World Antibiotic Awareness Week – 18-24 November

Antibiotic resistance threatens our survival. It makes antibiotic treatment useless. It is hard to imagine a world without effective antibiotics. We rely on them for the treatment of many important diseases of humans and animals that were previously fatal.

One of the quirks of history is that the first antibiotic, penicillin, might never have got past the trial stage. It was tested in mice and proved brilliantly effective. Had it been tested in guinea pigs it would have been a very different story. Guinea pigs are very susceptible to sudden imbalances between the two main sorts of bacteria, called Gram positive and Gram negative, in their intestinal tract. Penicillin readily kills Gram positive bacteria, leaving Gram negative bacteria to flourish. In guinea pigs this sudden imbalance often overwhelms their immune system leading to sudden death. Had guinea pigs actually been the ‘guinea pigs’ for testing penicillin it would likely have been thrown out as an interesting but misguided idea.

At first Gram positive bacteria were so susceptible to penicillin that tiny doses cured diseases caused by them. This included the common causes of mastitis in cows – Streptococci and Staphylococci. My father was a vet in country practice and I recall playing with small tubes of intramammary ointment as a young boy in Ngatea. They contained 25,000 units of penicillin and worked like magic. Less than 20 years later I was a vet in Waitara and the standard tube of intramammary penicillin contained 1,000,000 units. In less than two decades these bacteria had developed so much resistance to penicillin that even these massive doses often didn’t work.

New classes of antibiotics were discovered in the ‘50s, ‘60s and ‘70s and the same thing has happened to them. Bacteria multiply very fast. Mutations occur. Those with a mutation that makes them resistant to an antibiotic survive low level exposure to that antibiotic and their descendants inherit those resistance genes. Worse than that, bacteria can share antibiotic resistance genes with neighbouring bacteria. This seems to happen very readily with the sorts of bacteria that live in the gut. Antibiotic resistance can spread from bacteria that mainly live in animals to those that mainly live in humans and vice versa.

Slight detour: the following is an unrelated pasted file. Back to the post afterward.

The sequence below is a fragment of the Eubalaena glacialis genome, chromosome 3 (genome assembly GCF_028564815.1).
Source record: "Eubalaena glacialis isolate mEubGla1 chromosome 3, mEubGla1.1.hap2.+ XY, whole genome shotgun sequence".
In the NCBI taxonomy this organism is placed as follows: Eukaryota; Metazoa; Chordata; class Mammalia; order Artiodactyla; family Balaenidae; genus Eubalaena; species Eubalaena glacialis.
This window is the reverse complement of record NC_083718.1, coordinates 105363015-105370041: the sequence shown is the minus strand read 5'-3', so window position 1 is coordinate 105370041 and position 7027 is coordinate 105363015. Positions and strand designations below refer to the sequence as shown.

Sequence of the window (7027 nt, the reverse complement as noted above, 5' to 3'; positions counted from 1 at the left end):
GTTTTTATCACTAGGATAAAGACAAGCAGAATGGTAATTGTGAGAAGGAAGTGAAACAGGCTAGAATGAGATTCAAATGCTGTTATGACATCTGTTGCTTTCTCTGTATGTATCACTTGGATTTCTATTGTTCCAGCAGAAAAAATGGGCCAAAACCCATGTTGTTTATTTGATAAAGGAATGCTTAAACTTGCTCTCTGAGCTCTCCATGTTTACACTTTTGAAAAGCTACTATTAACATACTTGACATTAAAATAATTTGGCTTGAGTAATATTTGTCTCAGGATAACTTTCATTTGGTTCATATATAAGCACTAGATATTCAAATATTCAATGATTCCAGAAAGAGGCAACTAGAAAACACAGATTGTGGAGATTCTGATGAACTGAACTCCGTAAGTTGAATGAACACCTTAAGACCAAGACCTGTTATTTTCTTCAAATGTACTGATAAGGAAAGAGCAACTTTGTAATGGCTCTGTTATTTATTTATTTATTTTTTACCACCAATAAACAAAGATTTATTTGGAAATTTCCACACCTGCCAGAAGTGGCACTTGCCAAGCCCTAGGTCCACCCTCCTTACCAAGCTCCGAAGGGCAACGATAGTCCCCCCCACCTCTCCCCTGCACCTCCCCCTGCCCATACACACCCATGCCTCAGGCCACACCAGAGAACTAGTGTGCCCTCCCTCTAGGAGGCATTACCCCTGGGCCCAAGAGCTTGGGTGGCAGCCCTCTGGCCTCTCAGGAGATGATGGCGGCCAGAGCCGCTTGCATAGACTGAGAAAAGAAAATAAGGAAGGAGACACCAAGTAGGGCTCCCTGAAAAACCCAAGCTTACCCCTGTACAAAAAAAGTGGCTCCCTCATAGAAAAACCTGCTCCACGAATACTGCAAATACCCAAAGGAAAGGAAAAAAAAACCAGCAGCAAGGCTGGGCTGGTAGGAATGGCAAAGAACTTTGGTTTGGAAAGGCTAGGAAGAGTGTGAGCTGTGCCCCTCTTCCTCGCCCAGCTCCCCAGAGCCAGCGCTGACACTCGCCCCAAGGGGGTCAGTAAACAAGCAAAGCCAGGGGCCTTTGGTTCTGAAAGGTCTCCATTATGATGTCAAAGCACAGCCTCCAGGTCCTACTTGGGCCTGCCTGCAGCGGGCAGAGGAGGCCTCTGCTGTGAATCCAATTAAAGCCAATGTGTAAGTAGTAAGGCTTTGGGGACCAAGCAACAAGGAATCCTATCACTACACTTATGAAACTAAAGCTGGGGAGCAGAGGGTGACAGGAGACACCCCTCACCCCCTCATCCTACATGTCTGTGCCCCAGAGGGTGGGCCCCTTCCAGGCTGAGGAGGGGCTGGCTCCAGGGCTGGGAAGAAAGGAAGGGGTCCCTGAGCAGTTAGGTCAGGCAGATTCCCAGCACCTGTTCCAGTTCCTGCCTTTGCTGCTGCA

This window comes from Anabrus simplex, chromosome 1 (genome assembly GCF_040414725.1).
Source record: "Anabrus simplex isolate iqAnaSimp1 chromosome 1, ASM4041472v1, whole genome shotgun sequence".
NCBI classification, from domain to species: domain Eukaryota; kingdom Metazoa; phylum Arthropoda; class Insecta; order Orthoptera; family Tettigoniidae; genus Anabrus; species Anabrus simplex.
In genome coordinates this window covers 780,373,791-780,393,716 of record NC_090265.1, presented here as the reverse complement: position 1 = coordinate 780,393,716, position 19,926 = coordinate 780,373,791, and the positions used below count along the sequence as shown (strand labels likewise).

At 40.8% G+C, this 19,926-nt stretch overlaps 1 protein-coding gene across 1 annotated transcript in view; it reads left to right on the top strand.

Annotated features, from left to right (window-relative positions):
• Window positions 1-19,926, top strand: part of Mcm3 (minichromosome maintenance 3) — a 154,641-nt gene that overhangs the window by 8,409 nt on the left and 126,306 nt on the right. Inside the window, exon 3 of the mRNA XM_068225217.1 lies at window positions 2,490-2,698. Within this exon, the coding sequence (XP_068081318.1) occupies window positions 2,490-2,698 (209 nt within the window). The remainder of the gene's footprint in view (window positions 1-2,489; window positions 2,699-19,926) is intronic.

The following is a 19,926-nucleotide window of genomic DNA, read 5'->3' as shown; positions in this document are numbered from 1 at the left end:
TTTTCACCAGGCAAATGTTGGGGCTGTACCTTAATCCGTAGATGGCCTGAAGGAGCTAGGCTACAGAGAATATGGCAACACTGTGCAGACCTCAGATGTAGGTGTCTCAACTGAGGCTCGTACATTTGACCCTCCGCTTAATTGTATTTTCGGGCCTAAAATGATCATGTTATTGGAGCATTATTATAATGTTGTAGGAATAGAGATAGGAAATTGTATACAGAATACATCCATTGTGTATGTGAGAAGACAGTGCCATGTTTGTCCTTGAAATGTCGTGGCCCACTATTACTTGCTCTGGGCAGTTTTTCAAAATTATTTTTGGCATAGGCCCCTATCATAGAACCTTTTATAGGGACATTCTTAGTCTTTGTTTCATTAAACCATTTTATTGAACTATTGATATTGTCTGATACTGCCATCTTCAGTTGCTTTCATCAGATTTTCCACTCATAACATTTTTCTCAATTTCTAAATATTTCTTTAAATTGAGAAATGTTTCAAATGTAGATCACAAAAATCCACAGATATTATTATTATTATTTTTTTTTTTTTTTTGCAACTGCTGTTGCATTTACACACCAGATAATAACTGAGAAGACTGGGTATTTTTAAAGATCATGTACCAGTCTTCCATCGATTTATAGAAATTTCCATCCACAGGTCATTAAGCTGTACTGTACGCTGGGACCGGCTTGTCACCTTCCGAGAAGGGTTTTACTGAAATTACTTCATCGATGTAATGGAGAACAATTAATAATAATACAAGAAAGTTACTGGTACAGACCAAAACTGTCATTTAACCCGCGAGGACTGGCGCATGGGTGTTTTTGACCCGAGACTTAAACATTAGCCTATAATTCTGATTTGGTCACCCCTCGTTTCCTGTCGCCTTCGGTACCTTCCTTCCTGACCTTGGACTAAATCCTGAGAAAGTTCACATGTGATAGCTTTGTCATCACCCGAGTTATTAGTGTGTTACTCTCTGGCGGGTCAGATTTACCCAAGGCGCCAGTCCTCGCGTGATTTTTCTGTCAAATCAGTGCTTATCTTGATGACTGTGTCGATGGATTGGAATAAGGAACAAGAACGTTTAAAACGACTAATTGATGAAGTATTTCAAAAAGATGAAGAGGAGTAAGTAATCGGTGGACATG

Research costing billions has failed to find new classes of antibiotics to defeat multidrug resistant bacteria. These bacteria are expected to cause disease costing trillions and terrible suffering.

Vets work at the intersection of animals, humans and the environment so as a profession we have to take the issue of antibiotic resistance seriously. New Zealand is one of the three countries in the OECD with the lowest use of antibiotics in animals, but in 2015 the New Zealand Veterinary Association decided to push the envelope further with this goal: By 2030 New Zealand Inc will not need antibiotics for the maintenance of animal health and wellness.

At Halifax we have just been reviewing our protocols for antibiotic use. We follow these broad principles:

  • Using antibiotics only when there is a susceptible bacterial infection that needs antibiotic treatment and when no other treatment will work. This is sometimes a very difficult judgement call needing all our experience
  • Following treatment protocols – a high enough dose for long enough of the selected antibiotic – that will deliver maximum effectiveness
  • Minimising the use of antibiotics that are of key importance in humans
  • We are reducing the total amount of antibiotics we use

We need your help!

We consider ourselves as partners with you in keeping your pets happy and healthy for as long as possible. The biggest part of that is in preventing illness, parasitism, trauma, degenerative disease. Good nutrition, parasite control, vaccinations, dental care, behaviour management and regular health checks play the major role in this. Our staff are always happy to discuss your pet’s well-being with you and tailor recommendations to your pet’s breed, your lifestyle and any special requirements.

When your pet seems unwell seek advice early. Grandma was right when she said A stitch in time saves nine”.

We can do tests at the time of consultation that quickly tell us if bacterial disease is present and often what type of bacteria are involved. This helps us target the infection with the best treatment. Getting it right first time is good for your pet and your pocket.

Testing a sample under the microscope
Samples can be screened in just minutes

We need to prescribe treatments that you can comply with. If you can’t give your pet pills, let us know. It is very important to give antibiotics as directed and to complete the course. Discuss any issues you may have about complying with a treatment program with us and we will find other options. There is nearly always another way to deal with a problem.

Following up at the end of a course of treatment is also important. This is especially the case with internal infections, bladder infections, ear and skin infections. Failure to fully clear up an infection often leads to relapse and a problem that is more difficult than before.

All these things will help us prevent or solve your pet’s health problems while minimising our use of antibiotics and the rate of acquired antibiotic resistance.

Hans Andersen